Biblical and Pastoral Reflection on Feet Washing on Holy Thursday
By Father Thomas Rosica, CSB
CEO, Salt and Light Catholic Media Foundation
English language attaché, Holy See Press Office
Both the Jewish and Christian traditions view eating and feasting as more than simply an opportunity to refuel the body, enjoy certain delicacies, or celebrate a particular occasion. Eating and feasting became for both traditions, encounters with transcendent realities and even union with the divine. In the New Testament, so much of Jesus’ own ministry took place during meals at table.
Jesus attends many meals throughout the four Gospels: with Levi and his business colleagues, with Simon the Pharisee, with Lazarus and his sisters in Bethany, with Zacchaeus and the crowd in Jericho, with outcasts and centurions, with crowds on Galilean hillsides, and with disciples in their homes. It is ultimately during the final meal that Jesus leaves us with his most precious gift in the Eucharist. The Scripture readings for Holy Thursday root us deeply in our Jewish past: celebrating the Passover with the Jewish people, receiving from St. Paul that which was handed on to him, namely the Eucharistic banquet, and looking at Jesus squarely in the face as he kneels before us to wash our feet in humble service. Instead of presenting to us one of the synoptic Gospel stories of the “institution” of the Eucharist, the Church offers us John’s account of the disturbing posture of the Master kneeling before his friends to wash their feet in a gesture of humility and service.
As Jesus wraps a towel around his waist, takes a pitcher of water, stoops down and begins washing the feet of his disciples, he teaches his friends that liberation and new life are won not in presiding over multitudes from royal thrones nor by the quantity of bloody sacrifices offered on temple altars but by walking with the lowly and poor and serving them as a foot washer along the journey. It is as though the whole history of salvation ends tonight just as it begins — with bare feet and the voice of God speaking to us through his own flesh and blood: “As I have done for you, so you must also do.” The washing of the feet is integral to the Last Supper. It is the evangelist John’s way of saying to Christ’s followers throughout the ages: “You must remember his sacrifice in the Mass, but you must also remember his admonition to go out and serve the world.”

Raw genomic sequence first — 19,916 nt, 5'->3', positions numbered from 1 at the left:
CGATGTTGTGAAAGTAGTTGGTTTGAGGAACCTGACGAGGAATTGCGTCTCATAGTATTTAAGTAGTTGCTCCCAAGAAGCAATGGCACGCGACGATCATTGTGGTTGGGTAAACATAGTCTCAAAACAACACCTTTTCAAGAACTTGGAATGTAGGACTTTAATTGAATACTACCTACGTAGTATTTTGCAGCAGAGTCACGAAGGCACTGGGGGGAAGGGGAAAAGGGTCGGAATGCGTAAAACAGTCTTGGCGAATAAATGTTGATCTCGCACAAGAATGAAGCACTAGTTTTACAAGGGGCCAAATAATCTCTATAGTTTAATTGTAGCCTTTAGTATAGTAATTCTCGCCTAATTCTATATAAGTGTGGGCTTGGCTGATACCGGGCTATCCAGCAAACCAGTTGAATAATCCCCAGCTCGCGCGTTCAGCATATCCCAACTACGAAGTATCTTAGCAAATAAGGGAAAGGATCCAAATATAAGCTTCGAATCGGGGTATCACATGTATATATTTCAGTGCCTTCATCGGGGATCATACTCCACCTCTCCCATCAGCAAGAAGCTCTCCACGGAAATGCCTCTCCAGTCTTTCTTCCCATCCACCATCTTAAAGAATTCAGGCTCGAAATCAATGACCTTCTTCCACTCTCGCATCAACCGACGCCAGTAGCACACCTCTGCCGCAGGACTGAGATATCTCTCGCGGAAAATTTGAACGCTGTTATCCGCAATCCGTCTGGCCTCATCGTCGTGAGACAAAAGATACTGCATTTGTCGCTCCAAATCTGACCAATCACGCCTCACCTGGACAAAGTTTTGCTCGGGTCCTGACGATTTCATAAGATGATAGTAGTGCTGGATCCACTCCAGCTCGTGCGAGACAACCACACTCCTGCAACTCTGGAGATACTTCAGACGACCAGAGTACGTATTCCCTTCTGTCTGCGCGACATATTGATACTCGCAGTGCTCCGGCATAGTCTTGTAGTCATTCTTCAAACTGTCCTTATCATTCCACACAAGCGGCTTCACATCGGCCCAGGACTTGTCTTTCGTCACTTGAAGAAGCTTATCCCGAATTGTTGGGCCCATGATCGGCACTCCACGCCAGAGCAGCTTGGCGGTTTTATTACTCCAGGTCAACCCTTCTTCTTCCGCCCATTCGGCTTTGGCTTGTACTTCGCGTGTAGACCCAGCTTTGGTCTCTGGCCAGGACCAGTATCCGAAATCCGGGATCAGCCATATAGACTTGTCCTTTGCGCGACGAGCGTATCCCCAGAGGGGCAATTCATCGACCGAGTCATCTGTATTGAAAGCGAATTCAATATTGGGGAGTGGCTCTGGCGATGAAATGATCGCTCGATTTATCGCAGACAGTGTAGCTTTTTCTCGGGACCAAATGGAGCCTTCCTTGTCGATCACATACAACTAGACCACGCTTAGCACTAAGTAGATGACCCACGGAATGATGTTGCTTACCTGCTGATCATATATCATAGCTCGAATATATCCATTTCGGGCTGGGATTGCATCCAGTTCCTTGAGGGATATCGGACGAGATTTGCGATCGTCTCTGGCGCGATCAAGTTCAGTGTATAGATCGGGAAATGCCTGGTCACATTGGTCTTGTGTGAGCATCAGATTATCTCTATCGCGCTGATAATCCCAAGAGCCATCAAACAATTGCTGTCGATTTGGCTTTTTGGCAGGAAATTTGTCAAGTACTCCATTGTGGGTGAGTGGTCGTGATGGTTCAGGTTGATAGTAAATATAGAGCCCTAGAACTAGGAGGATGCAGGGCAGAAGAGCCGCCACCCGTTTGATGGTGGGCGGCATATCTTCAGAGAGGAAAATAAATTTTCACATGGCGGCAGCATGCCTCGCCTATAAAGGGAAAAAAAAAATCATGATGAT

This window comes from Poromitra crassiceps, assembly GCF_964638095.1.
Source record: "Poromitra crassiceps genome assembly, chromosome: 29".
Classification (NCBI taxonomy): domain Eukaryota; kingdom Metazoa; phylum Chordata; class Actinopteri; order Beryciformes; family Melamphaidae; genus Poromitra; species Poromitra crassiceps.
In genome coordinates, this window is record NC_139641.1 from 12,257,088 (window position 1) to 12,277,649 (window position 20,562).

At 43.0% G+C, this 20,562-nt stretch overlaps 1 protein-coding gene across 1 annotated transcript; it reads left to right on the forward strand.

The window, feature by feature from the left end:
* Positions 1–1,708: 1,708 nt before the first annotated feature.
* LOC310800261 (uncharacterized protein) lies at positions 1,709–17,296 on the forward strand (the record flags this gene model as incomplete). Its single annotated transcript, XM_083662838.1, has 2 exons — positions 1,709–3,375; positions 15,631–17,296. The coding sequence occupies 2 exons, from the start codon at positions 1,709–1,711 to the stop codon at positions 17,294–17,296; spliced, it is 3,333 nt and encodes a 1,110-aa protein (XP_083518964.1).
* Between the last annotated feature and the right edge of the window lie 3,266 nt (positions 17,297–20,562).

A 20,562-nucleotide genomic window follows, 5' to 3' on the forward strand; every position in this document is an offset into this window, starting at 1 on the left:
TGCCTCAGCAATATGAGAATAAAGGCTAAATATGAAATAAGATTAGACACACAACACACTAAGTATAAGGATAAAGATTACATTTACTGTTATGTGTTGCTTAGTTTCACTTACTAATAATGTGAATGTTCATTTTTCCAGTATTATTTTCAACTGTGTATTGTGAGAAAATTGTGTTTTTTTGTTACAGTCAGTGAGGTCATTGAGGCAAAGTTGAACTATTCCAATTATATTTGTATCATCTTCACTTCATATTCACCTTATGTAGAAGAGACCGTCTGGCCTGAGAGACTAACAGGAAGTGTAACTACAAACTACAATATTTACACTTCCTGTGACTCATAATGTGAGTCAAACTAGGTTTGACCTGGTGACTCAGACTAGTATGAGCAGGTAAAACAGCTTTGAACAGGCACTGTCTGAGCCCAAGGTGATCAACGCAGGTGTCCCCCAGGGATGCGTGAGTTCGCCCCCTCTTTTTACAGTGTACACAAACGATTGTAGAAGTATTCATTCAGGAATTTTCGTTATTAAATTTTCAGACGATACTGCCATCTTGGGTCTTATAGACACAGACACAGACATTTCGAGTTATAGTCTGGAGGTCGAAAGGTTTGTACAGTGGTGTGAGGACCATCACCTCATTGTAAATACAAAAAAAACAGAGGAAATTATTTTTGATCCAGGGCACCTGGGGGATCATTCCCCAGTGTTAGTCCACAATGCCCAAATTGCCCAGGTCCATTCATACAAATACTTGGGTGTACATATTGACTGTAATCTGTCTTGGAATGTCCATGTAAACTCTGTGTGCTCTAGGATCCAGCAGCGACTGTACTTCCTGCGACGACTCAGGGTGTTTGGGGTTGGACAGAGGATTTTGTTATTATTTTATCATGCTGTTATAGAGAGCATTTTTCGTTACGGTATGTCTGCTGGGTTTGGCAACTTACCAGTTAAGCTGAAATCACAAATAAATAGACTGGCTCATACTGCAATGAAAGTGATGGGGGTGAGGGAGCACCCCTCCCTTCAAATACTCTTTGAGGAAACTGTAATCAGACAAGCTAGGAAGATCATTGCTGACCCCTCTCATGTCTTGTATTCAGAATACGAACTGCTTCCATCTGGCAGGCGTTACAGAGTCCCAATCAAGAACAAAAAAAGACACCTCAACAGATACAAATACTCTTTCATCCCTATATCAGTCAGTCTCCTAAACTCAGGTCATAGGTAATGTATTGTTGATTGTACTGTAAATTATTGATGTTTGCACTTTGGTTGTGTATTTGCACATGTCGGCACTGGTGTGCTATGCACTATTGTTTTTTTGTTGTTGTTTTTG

At the Last Supper, Jesus teaches us that true authority in the Church comes from being a servant, from laying down our lives for our friends. His life is a feast for the poor and for sinners. It must be the same for those who receive the Lord’s body and blood. From the Eucharist must flow a certain style of communitarian life, a genuine care for our neighbors, and for strangers.
Three years ago on Holy Thursday evening, Pope Francis washed the feet of 12 young people at a Roman Juvenile Detention Center, including young women, and two Muslims. That Pope Francis washed the feet of young men and women in a detention centre in Rome on his first Holy Thursday, and has continued that gesture over the past Holy Thursdays in a centre for the elderly and infirm and then a maximum security facility in Rome, should call our minds and hearts to the simple and spontaneous gesture of love, affection, forgiveness and mercy that have been the hallmarks of the Bishop of Rome since his election in March 2013. Just as Jesus gave an example to his disciples in the humble gesture of foot washing, so too the Vicar of Christ offers us an example that we might learn from it and imitate this gesture.
Pope Francis’ simple gesture of washing the feet speaks for itself. He has taught the world profound messages over the past three years of his Petrine ministry to the world. He has brought many to Jesus Christ through the simplicity of his messages and gestures. He shows us how to put the Eucharist into practice in our daily lives.